Year of Making a Difference: St. Louis Society for the Blind and Visually Impaired
- Publish Date: 2012/01/08 - (Rev. 2018/04/07)
- Author: St. Louis Society for the Blind and Visually Impaired
Outline: Year of Making a Difference is a charitable awareness and fundraising initiative managed by Gallop that will benefit non-profit organizations in St. Louis.
St. Louis Society for the Blind and Visually Impaired is very pleased to announce it has been selected to participate in the "Year of Making a Difference" program presented by Gallop, a major law firm headquartered in St. Louis.
The Year of Making a Difference is a program to benefit local non-profit enterprises that assist people who may be impoverished, sick, disabled, or looking for a second chance in life, including children, adults, senior citizens and military personnel.
"Year of Making a Difference" is a unique charitable awareness and fundraising initiative managed by Gallop that will benefit not only Society for the Blind and Visually Impaired but additional non-profit organizations in St. Louis that assist people right here in our community.
David Ekin, President of the Society for the Blind and Visually Impaired says;
"Thanks to Gallop, we will no doubt benefit from increased exposure and increased awareness of our mission. In addition, the firm's attorneys and staff will provide much needed volunteer time here at the Society. We are honoured to partner with Gallop and to be a part of the 'Year of Making a Difference' initiative,"
Gallop Managing Partner Thomas J. Campbell observes;
"So far as we know, Gallop is the only law firm in St. Louis with a charitable program of this kind. Many law firms support a variety of non-profit enterprises. Yet, it is never enough because charitable needs in our community loom large. 'The Year of Making a Difference' is one way Gallop is trying to do more in a challenging economy."
The Society for the Blind and Visually Impaired is scheduled to participate in Gallop's "The Year of Making a Difference" program in January 2012.
How the Program Works
Starting in January 2012 and throughout "The Year of Making a Difference," Gallop will partner with one non-profit organization per month, except in one month where two charities that often work together will be jointly showcased.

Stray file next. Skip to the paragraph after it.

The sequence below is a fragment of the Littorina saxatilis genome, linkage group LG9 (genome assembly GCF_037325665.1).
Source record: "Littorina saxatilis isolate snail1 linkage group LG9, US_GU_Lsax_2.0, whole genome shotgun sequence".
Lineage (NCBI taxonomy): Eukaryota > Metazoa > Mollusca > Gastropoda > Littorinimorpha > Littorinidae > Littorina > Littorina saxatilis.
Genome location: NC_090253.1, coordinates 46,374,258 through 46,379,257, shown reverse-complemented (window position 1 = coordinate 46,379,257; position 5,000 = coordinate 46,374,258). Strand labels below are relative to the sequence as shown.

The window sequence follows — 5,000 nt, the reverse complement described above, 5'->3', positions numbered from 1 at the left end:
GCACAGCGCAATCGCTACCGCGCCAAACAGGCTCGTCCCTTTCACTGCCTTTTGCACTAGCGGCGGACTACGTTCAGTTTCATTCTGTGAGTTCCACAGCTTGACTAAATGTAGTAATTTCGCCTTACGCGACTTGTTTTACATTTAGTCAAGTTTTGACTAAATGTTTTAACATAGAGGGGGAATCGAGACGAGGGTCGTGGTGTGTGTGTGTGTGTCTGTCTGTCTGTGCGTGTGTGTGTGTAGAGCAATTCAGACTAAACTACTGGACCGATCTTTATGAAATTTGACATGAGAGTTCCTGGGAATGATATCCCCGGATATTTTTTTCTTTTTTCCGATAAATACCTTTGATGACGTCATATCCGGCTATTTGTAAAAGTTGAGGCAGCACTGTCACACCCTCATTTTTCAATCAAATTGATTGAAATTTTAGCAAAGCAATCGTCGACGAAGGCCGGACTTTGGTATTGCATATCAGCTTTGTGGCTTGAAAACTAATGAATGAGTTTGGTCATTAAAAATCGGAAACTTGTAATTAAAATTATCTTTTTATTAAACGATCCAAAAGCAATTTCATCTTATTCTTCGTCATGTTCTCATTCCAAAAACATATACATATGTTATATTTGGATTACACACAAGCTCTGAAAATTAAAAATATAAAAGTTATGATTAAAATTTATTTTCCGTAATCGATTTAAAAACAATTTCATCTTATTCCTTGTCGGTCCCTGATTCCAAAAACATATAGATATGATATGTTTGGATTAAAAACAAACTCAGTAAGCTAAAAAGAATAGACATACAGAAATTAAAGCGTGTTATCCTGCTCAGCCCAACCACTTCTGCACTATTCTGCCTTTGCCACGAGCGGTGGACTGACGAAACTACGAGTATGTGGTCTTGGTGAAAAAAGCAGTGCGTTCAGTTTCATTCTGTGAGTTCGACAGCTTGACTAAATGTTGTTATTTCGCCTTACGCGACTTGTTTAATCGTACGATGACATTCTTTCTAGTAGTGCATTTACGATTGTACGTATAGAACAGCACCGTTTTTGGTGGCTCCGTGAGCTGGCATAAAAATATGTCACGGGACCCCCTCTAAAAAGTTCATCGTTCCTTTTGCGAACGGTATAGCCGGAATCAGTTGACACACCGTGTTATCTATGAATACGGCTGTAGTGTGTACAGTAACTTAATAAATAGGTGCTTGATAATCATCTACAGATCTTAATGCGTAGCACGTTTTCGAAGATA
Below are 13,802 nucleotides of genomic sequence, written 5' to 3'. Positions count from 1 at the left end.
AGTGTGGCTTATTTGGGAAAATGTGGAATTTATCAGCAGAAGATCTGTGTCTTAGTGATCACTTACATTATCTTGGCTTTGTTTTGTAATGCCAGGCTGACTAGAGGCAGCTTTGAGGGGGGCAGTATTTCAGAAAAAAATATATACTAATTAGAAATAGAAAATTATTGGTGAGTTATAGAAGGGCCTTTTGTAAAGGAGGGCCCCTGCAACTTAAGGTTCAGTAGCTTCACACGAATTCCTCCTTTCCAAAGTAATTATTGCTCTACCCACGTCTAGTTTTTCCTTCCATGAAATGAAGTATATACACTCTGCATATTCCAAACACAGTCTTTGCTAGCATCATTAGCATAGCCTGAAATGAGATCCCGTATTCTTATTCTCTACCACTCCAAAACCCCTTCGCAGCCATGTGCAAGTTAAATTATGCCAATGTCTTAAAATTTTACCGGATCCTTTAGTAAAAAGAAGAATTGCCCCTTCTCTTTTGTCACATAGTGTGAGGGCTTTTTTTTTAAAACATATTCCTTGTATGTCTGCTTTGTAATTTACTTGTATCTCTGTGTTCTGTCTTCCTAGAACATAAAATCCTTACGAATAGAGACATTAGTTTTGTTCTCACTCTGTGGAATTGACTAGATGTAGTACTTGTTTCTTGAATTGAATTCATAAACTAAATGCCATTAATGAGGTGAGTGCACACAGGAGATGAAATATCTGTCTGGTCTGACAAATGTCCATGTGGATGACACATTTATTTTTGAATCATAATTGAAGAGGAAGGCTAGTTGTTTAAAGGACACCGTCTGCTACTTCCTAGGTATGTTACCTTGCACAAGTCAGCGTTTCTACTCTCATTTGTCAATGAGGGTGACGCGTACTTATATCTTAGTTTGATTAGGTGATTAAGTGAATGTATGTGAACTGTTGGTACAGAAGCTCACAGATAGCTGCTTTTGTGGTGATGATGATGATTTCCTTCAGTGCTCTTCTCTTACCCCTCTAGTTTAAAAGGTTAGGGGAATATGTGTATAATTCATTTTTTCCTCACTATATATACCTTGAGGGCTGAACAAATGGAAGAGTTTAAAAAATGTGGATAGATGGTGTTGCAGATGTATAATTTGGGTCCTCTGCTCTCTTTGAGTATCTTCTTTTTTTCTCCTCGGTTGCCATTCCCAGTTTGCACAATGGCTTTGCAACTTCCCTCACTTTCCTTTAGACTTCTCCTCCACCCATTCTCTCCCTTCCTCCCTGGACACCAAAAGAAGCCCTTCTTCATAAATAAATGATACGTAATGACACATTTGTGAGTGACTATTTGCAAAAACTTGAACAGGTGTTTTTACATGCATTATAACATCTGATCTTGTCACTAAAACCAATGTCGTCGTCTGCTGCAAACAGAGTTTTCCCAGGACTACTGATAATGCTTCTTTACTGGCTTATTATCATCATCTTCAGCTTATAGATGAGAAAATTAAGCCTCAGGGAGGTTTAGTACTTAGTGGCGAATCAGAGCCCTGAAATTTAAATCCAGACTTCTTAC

Each month, Gallop will launch a charity awareness campaign on www.LinkedIn.com and via additional communications. The firm will acknowledge every new follower of Gallop's LinkedIn profile by donating one dollar to that month's participating non-profit organization. Every month, Gallop attorneys and staff also will provide volunteer support and hands-on participation in activities managed by the non-profit organizations.
Thomas J. Campbell, Managing Partner at Gallop, says;
"We created 'Year of Making a Difference' to enhance our attorneys, paralegals and staff members' current involvement with charitable organizations with a goal of helping even greater numbers of people, particularly children, during these challenging economic times for non-profits. Society for the Blind and Visually Impaired is a terrific organization that truly helps many people in greater St. Louis. We look forward to working together in 2012."
Gallop, Johnson & Neuman, L.C., is a full-service law firm that provides legal services to clients in diverse industries and is one of the largest law firms headquartered in St. Louis. With more than 30 practice areas, Gallop also has offices in Washington, D.C. and Oklahoma City, Oklahoma. Gallop serves public corporations; privately-held companies; entrepreneurs and start-up enterprises; individuals and families; trustees and trust beneficiaries; charities; and non-profit entities. The firm's headquarters are at 101 South Hanley Road, Suite 1700, in St. Louis, Missouri.
Founded in 1911, the Society for the Blind and Visually Impaired enhances independence, empowers individuals and enriches the lives of people who are blind or visually impaired including children, adults, and their families. Its caring, qualified staff provides specialized vision rehabilitation, adaptive education, assistive technology and support services. The not-for-profit Society serves an increasing number of older adults who are newly visually impaired, blind or deaf-blind due to age-related eye conditions by providing home-based services, specialized agency services and community activities. It also provides support to school-age students at school districts in Illinois and Missouri.